By Miloon Kothari
“We the Peoples of the United Nations determined…to reaffirm faith in fundamental human rights, in the dignity and worth of the human person, in the equal rights of men and women and of nations large and small”(Preamble UN Charter)
“The Purposes of the United Nations are…To achieve international cooperation in solving international problems of an economic, social, cultural, or humanitarian character, and in promoting and encouraging respect for human rights and for fundamental freedoms for all without distinction as to race, sex, language, or religion” (Article 1(3))
“Nothing contained in the present Charter shall authorize the United Nations to intervene in matters which are essentially within the domestic jurisdiction of any state or shall require the Members to submit such matters to settlement under the present Charter” (Article 2(7))
The year is 1946. South Africa has adopted a legislation, “The Asiatic Land Tenure and Indian Representation Act” (also known by those opposed to it as the Ghetto Act) that legalised the discrimination faced by Indians in South Africa through the restriction of their rights to purchase land. Jawaharlal Nehru had just become the Vice-President of the Interim Government of India.
In consultation and at the behest of Mahatma Gandhi, he decided to internationalise the issue of the racist law in South Africa by approaching the UN General Assembly (UNGA). In a series of events that then unfolded, including a memorable first session of the UNGA (1946), India succeeded in challenging the “domestic jurisdiction” and “sovereignty” clause of the UN Charter (Article 2(7)) under which South Africa could justify its racist treatment of Indians living in South Africa.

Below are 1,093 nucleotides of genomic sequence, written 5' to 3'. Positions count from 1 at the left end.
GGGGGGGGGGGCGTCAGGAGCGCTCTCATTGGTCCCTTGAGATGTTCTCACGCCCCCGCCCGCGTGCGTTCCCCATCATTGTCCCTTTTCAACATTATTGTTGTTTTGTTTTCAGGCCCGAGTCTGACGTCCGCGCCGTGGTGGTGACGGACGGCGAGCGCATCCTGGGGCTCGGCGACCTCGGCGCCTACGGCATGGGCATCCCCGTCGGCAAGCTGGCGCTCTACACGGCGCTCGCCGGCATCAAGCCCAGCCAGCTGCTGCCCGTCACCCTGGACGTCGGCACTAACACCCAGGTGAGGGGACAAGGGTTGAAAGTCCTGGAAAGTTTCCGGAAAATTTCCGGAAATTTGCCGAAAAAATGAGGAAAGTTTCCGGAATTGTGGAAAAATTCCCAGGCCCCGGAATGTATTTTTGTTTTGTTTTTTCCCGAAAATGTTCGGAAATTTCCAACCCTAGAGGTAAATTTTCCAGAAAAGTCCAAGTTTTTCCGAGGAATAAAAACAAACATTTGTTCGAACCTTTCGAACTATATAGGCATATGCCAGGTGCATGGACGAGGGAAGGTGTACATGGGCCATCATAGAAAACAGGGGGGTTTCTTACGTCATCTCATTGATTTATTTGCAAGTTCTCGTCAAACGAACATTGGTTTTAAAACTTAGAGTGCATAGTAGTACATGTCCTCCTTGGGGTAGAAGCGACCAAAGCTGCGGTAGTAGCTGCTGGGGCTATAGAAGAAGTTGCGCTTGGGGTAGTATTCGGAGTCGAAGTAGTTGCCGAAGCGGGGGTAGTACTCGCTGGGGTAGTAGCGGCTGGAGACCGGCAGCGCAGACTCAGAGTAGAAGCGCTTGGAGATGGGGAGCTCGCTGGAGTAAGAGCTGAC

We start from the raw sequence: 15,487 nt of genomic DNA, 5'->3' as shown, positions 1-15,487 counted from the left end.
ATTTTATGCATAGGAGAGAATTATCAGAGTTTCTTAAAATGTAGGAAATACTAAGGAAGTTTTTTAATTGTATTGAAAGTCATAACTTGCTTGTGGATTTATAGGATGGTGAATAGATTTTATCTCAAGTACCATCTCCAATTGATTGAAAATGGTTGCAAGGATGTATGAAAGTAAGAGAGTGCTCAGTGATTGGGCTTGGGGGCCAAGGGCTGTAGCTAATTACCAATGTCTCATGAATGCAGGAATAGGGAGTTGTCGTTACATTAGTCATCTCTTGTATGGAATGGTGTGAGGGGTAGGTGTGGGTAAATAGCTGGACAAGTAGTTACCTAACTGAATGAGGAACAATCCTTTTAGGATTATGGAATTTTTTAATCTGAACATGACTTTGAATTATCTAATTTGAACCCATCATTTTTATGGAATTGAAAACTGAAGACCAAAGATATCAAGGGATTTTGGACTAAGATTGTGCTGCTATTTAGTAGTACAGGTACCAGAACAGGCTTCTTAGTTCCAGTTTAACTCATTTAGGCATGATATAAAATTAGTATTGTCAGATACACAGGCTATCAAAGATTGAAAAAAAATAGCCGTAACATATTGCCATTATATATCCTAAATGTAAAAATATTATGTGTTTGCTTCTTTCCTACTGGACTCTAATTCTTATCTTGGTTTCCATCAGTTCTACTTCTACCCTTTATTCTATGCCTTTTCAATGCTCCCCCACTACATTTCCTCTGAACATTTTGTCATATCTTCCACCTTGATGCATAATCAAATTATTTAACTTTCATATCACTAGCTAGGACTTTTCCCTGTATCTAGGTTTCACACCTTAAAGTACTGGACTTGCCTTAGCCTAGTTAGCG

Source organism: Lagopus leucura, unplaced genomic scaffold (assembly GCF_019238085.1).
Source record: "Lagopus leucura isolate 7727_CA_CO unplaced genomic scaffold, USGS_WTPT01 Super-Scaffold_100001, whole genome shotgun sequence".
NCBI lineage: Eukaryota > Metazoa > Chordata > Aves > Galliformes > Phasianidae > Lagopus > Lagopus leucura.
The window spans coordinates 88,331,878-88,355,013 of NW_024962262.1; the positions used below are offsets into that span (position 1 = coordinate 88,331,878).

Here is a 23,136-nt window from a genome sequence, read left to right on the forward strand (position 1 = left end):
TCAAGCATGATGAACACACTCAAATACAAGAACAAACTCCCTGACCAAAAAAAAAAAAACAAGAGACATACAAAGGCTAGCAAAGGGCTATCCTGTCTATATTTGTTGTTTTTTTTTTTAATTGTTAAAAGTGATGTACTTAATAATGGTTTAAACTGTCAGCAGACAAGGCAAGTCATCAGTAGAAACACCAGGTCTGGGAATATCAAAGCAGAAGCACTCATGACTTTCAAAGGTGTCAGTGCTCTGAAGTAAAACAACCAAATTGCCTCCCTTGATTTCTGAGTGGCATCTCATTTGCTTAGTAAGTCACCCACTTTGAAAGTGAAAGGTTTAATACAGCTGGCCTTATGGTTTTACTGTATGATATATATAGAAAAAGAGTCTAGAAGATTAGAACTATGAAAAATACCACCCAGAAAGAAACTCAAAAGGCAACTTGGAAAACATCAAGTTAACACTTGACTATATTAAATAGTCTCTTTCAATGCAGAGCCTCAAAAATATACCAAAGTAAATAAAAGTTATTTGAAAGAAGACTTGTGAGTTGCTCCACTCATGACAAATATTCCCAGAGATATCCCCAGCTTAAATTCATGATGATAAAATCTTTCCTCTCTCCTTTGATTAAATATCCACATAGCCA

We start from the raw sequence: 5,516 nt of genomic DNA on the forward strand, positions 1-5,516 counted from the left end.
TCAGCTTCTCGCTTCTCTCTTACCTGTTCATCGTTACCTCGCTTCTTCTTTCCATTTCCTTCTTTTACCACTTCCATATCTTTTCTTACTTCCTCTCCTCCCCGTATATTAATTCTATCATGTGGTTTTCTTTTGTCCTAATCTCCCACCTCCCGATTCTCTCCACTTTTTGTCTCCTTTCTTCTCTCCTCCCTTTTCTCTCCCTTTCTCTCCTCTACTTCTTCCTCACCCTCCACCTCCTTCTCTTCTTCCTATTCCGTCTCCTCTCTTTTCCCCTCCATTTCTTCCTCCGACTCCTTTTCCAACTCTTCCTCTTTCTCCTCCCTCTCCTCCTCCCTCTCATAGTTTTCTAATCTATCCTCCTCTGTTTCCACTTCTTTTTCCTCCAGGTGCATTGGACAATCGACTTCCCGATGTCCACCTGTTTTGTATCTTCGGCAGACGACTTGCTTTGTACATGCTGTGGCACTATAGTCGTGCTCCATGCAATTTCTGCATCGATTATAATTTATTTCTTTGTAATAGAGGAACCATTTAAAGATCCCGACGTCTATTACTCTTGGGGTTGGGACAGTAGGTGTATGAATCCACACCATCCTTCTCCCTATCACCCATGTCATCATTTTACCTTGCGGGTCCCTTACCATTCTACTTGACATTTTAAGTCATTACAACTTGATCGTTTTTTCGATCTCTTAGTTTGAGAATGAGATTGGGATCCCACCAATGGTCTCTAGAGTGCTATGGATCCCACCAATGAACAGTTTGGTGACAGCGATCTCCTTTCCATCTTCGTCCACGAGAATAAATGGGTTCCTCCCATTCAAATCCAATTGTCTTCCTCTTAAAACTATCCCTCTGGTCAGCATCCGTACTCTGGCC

As we mark, in 2020, the 75th anniversary of the founding document of the United Nations, the UN Charter, we are justifiably recalling its main strengths including the call on all states to demonstrate “universal respect for, and observance of human rights” and the call for justice and solidarity such that states must take “joint and separate actions” towards respect for human rights.
At the same time, we need to reflect on the remarkable achievement of India in confronting a major weakness of the UN Charter – the clause that permitted countries to hide human rights violations under the cloak of “national sovereignty”.
In the nascent years of the UN, Mahatma Gandhi and Jawaharlal Nehru requested Vijaya Lakshmi Pandit to head the Indian delegation to the first session of the UNGA, with the express instructions to raise the issue of racial practices against the Indian minority in South Africa. In face of fierce opposition from the Allied countries, India succeeded in challenging Article 2(7)) of the UN Charter by having a resolution passed that sought to censure South Africa for its racist treatment of Indians living in South Africa.
Prior to her departure from India, Gandhiji asked to see Pandit and explained (as related in her autobiography) the importance of India raising the discrimination issue at the UNGA. He insisted, moreover, that the conduct of the Indian delegation be based solely on the understanding that he envisaged the UN as a place in which friendships between nations were cemented, where discussion and debate were kept on the highest level, and truth and ethics were the guidelines. For Gandhiji, these principles were to be adhered to even in the dealings with the South African delegations especially their Prime Minister and leader of their delegation, Field Marshal Jan Smuts.
In his brief to Pandit, Nehru reminded her “that we were inheritors of the high traditions of Mahatma Gandhi, and that this tradition was an ethical and moral one. Gandhiji had placed before us a technique of action unique in the world, combining political activity, political conflict, and a struggle for freedom based on certain principles…. He reminded us of India’s total acceptance of the UN Charter whose preamble was almost our personal pledge to the world: “to promote social progress and better standards of life in larger freedom”.